“I know you probably won’t have a lot of time to enjoy our beautiful city,” she said to the volunteers from Virginia who had left their homes and families to protect the nation’s capital from insurrectionists, catching snatches of sleep on the Capitol’s cold marble floors. “When you come back, please be sure to do exactly that.”
Since the Jan. 6 storming of the Capitol, and throughout an unprecedented military clampdown to prevent further violence at President-elect Joe Biden’s inauguration, Bowser has popped up everywhere.
She held two news conferences in the hours during and after the riot, while federal authorities answered no questions from the reporters. In the following days, with near-silence from Trump administration about the attack, Bowser spoke authoritatively to a nation hungry for information and reassurance.
At every moment, the 48-year-old Democrat has stayed on message, just as she did when addressing the National Guard troops — using the unfolding national crisis to make the case for the city of Washington, her native home.
Bowser, first elected in 2014, has been in the national spotlight before, most recently in late spring. She abandoned her years-long reluctance to speak strongly against President Trump, whose cooperation she believed she needed, to blast his response to the protests over the death of George Floyd.
The tangle quickly escalated far beyond the personal barbs they both fired on Twitter. Four days after federal law enforcement used tear gas to clear peaceful protesters from the street so Trump could pose for a photo, the city awoke to find that Bowser had ordered “Black Lives Matter” painted in enormous yellow letters yards from where the president had stood.
Photographs of Bowser’s taunting brainchild circulated around the world.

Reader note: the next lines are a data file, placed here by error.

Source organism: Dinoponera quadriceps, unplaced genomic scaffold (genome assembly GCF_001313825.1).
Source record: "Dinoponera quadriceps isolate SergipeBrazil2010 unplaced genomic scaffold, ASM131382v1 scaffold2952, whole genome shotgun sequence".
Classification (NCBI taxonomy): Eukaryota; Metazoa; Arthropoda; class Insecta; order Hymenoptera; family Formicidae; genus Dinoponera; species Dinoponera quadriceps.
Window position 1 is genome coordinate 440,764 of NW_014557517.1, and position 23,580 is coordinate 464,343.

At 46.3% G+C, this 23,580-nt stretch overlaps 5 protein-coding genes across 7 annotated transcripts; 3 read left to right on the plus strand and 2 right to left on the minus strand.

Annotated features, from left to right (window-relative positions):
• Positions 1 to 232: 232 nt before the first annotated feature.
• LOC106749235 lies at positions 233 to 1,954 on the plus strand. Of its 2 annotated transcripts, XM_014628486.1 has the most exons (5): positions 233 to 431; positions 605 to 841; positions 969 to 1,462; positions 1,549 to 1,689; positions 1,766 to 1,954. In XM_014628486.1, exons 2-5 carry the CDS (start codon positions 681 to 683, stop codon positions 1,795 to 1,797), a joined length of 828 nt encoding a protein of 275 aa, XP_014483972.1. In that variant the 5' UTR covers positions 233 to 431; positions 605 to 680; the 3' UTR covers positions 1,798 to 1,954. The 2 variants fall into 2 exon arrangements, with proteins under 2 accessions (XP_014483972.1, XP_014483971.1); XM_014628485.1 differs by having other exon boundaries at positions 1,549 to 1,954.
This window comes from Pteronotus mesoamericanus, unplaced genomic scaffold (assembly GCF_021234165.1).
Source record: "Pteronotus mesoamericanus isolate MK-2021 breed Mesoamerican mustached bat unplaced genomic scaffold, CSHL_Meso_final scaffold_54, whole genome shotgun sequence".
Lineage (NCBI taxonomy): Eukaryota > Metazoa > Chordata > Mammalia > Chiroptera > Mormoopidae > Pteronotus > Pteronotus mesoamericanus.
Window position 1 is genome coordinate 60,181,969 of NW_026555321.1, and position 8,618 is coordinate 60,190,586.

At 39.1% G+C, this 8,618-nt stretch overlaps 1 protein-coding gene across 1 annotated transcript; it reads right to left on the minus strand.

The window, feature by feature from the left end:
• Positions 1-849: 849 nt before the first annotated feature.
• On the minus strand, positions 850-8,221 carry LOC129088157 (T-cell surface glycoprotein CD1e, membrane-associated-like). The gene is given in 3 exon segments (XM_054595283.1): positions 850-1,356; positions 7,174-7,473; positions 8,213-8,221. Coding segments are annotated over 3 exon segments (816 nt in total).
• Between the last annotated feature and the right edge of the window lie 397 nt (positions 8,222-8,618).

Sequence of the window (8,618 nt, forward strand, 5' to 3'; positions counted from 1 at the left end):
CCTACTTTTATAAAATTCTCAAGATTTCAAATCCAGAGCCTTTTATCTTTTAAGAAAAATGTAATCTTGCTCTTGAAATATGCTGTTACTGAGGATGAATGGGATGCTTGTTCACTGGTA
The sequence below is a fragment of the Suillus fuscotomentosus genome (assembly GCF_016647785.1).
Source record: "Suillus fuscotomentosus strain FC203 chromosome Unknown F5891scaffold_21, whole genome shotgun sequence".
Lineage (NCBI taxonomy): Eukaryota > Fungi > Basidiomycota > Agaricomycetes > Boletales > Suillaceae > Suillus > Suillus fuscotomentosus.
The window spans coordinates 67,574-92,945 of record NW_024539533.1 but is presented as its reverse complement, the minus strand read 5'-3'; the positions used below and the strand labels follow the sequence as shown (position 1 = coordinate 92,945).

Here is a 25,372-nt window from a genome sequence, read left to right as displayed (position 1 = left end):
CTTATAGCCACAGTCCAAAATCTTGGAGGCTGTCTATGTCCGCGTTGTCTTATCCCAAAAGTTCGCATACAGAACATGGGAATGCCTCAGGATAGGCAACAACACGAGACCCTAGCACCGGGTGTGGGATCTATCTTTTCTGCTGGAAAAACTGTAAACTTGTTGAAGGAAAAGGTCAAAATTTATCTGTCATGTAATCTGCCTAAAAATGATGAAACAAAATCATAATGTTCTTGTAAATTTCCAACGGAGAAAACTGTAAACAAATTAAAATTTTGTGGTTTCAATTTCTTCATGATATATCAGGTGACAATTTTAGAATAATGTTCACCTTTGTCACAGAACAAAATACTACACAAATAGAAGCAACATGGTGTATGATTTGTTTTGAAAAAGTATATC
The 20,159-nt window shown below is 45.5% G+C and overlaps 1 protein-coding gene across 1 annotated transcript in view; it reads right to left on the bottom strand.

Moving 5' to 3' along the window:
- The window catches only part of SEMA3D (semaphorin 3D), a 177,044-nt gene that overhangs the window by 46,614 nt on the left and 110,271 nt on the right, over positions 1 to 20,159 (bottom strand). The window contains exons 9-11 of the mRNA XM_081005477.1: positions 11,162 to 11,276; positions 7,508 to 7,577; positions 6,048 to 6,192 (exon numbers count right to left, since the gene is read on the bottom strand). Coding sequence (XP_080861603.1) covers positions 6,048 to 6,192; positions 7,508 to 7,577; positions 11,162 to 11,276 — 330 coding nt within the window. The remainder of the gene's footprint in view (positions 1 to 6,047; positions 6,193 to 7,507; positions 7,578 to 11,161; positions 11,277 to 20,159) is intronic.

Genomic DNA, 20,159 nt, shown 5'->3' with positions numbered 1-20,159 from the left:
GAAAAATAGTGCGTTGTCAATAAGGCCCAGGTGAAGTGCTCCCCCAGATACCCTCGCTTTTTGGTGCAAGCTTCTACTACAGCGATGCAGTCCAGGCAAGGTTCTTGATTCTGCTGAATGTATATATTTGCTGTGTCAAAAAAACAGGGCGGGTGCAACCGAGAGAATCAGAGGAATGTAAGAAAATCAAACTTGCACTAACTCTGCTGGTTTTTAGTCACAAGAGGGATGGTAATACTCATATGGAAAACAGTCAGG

Now, the cameras are trained on Bowser again. From “Good Morning America” to “Face the Nation” to “60 Minutes,” she has been interviewed by almost every national network over the past two weeks. A few of her regular news conferences, ordinarily streamed only on the local government-access cable station, have gone live coast to coast.
“Certainly this time last year we didn’t expect to be in this situation. Even last week, we didn’t expect to be,” Bowser admitted at one of those briefings Wednesday, her third in as many days.
Anthony Williams, who was mayor of Washington during the Sept. 11, 2001, terrorist attacks, said he has been glued to Bowser’s appearances. “She’s done a great job of stepping up and showing national leadership, notwithstanding the fact she isn’t given the respect as the governor of a state,” Williams said. “Yet she has state responsibilities. On top of that, she has national responsibilities.”
For most inaugurations, the public role of the D.C. mayor is to roll out the welcome mat for hundreds of thousands of tourists, then watch the parade from a reviewing stand outside the Wilson Building, the District’s city hall.
Not this year. When it became clear that the U.S. Secret Service would attempt to shut down a large swath of the city due to the seriousness of the threat of right-wing violence on Inauguration Day, it was Bowser — not Trump or Biden — who made the announcement.
It was Bowser who told Americans in stark terms not to travel to town for inaugural events. People across the 50 states heard her words and canceled their plane tickets.
“If you take the preparation we did in 2009 and preparations she has to do now in 2021, the degree of difficulty which she’s operating under is at least tenfold, maybe twentyfold,” former mayor Adrian Fenty, an early political mentor of Bowser’s, said. He was mayor when Barack Obama’s first inauguration brought unprecedented crowds as well as threats to the incoming president’s safety.